I've already eaten the guava, rhambutans and longan berries and one of the pomogranates. The guava wasn't really ripe enough, so I wound up just eating some of the fruit and sending most of it to the compost pile. I didn't get the impression that the seeds were mature. Don't ask me why, maybe I'm picking up some skills from my son. (See my first post for this reference.) Anyway, I took all of the juice out of one handful of the little pomogranate jewels and put the seeds into a cup of water to soak. I also peeled all of the rhambutans and longan berries, picked out the seeds, ate the fruit, and am soaking those seeds in water, too. I'll have my son with me this weekend to help me get them all into into some moist coconut coir and set them on a seed mat to germinate. From what I've read, if the fruit has been refrigerated the seeds of the rhambutan won't germinate. I'm going to try anyway and see what happens. Both the rhambutans and longan berries had a similar, interesting texture once I got the rind off of them. They were very round, and firm, and translucent. I think they would make great "eyballs" in a Halloween fruit cup if I could get the large seeds out from the middle without messing the flesh up too much.
coconut is still in the husk. The description on the label said "green
coconut", but it looked pretty brown to me. So I bought one for $3 and
brought it home and stuck it in a pail of water. After all, it's just
another seed, right? And what do you do with seeds before you plant
them? You soak them, that's right. So regardless of whether they're
the size of a pinhead like the dragonfruit seeds, a kernel of corn like
the pomogranate seeds, a small marble like the longan berries, a large
almond like the rhambutan, or a childs head like the coconut, I like
to soak them first. I'll soak the coconut for at least a week and then
put it in some soil. In all likelihood, the coconut seed isn't mature
enough to actually germinate, but if it doesn't work, I've only lost $3
and some time.
My camera doesn't handle macro shots too well, but I'll post some pics of everything if I can take some good ones.
In case you couldn't tell, I'm sort of a sucker for growing
unusual plants, especially from seed, and especially tropical plants,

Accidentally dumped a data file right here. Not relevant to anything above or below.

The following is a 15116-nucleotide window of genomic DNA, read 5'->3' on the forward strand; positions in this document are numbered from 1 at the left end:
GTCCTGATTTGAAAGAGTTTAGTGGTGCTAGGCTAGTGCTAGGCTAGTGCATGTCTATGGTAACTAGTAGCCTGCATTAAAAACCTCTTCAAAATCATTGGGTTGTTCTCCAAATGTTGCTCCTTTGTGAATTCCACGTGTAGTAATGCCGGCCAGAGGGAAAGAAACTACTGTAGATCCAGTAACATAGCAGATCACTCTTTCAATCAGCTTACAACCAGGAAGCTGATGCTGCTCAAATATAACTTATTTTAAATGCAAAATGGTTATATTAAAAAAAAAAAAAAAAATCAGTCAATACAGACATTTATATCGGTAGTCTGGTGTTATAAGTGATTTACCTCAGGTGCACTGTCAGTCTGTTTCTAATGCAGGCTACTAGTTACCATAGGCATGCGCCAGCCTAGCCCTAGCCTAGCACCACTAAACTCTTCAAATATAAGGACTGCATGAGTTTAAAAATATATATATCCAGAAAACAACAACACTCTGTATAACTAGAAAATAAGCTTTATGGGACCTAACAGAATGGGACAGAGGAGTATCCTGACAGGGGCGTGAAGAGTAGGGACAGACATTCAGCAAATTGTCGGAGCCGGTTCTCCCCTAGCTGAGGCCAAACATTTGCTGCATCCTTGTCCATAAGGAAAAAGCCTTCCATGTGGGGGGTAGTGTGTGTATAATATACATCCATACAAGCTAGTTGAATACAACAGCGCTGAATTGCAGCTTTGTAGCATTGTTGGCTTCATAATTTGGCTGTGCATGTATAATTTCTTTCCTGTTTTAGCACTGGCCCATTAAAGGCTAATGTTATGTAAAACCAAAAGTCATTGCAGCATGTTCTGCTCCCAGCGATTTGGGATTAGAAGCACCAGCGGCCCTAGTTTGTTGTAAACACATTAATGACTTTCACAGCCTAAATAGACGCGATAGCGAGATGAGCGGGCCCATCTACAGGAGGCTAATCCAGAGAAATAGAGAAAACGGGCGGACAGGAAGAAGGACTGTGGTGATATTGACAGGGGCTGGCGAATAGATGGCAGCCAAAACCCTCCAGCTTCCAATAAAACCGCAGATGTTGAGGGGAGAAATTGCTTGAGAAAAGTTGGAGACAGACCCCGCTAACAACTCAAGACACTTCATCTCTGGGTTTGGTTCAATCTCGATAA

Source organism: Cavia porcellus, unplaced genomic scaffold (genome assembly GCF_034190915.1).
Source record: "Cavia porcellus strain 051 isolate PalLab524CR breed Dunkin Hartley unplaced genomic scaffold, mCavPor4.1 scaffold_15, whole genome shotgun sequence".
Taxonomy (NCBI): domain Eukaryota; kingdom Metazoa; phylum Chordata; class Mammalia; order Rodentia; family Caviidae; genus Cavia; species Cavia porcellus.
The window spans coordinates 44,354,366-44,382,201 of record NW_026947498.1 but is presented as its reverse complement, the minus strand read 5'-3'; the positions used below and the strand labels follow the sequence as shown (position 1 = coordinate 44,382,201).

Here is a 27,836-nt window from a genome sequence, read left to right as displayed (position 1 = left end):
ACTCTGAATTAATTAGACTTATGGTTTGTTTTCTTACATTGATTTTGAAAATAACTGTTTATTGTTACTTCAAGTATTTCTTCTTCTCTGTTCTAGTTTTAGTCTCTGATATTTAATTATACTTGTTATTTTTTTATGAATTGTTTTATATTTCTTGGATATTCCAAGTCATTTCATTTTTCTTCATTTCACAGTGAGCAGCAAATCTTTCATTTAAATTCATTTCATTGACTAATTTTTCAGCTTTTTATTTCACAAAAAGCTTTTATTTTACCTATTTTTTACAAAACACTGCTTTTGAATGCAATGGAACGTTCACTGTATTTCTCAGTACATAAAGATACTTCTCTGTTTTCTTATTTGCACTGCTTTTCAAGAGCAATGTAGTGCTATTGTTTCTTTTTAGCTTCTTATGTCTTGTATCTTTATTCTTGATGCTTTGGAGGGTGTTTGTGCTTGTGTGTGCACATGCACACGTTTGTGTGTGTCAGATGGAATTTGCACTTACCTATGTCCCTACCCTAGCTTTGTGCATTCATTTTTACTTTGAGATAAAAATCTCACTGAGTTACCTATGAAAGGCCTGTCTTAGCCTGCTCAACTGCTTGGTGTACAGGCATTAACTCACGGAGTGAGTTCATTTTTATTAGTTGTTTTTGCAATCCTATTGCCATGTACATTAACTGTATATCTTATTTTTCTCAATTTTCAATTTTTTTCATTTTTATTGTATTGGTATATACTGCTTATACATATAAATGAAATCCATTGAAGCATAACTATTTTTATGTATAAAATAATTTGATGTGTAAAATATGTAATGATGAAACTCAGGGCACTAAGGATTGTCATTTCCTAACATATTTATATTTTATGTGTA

and really especially ones that bear stuff to eat, like fruit. I'm
already growing some dragonfruit plants, passionfruit vines, lemon
trees, apple trees, and avocado trees, all of which I started from the
seeds of fruit I bought at the store. So these rhambutan, longan berry,
coconut and pomogranate plants would be nice additions to my collection.
I have several dwarf cavendish banana trees that all came from dividing one little banana tree I bought at the garden store about two years ago for short money because it was half dead. I need to divide at least two of them again. I don't know what I'm going to do with 7 or eight banana trees! But I don't have the hear to just kill them.
I also have a cardamom plant that is doing fantastic! From what I've read, it doesn't get hot enough for long enough in my neck of the woods for it to actually flower and give me any cardamom pods, but the leaves reportedly have a great flavor all their own and can be used to cook with, doing things like steaming fish, etc. So I'll be able to do that.
on my list of food to grow, are pineapples from the pineapple tops,
ginger from ginger root, and shiitake mushrooms. I've tried all three
several times, and can't seem to get the right set of materials and
conditions. I've been doing research, though and am ready to give them
Now for my catch phrase......"Keep those thumbs green!"
Hmmmm.... Maybe not, sounds kinda gross.
There two big reasons I grow tomatoes in my garden. The first is my son - he likes the tiny grape tomatoes because they're sweet and he can pick them himself and pop them into his mouth like candy pretty much whenever he wants. Reason number 2 is my dad. He LOVES a good tomato. The last couple of years I've been growing only the cherry and grape and cherry tomatoes for my son, and salads, but next year I'm going to get some of that concrete reinforcing wire and build the big honkin' tomato cages that will hold up the big heirlooms like the brandywines. Those I'll be growing for my dad.
Yesterday my dad came by and noticed that several (okay a couple dozen) tomatoes had fallen off the vine because I'd been too busy to pick them. So he offered to come buy and "help me out" by picking some. I figured that he just wanted to "help himself" to my tomatoes, but he really did help. After he picked all of the tomatoes off the vines he cut them down and stacked them on the side of the bed. Now he's talking about getting a small bed at the local community garden in our town and he asked me if I'd be willing to give him a hand. Of course I said I would.
Meska asked me what I will do with all my nine pumpkins my son and I grew this year. They're not very big, but...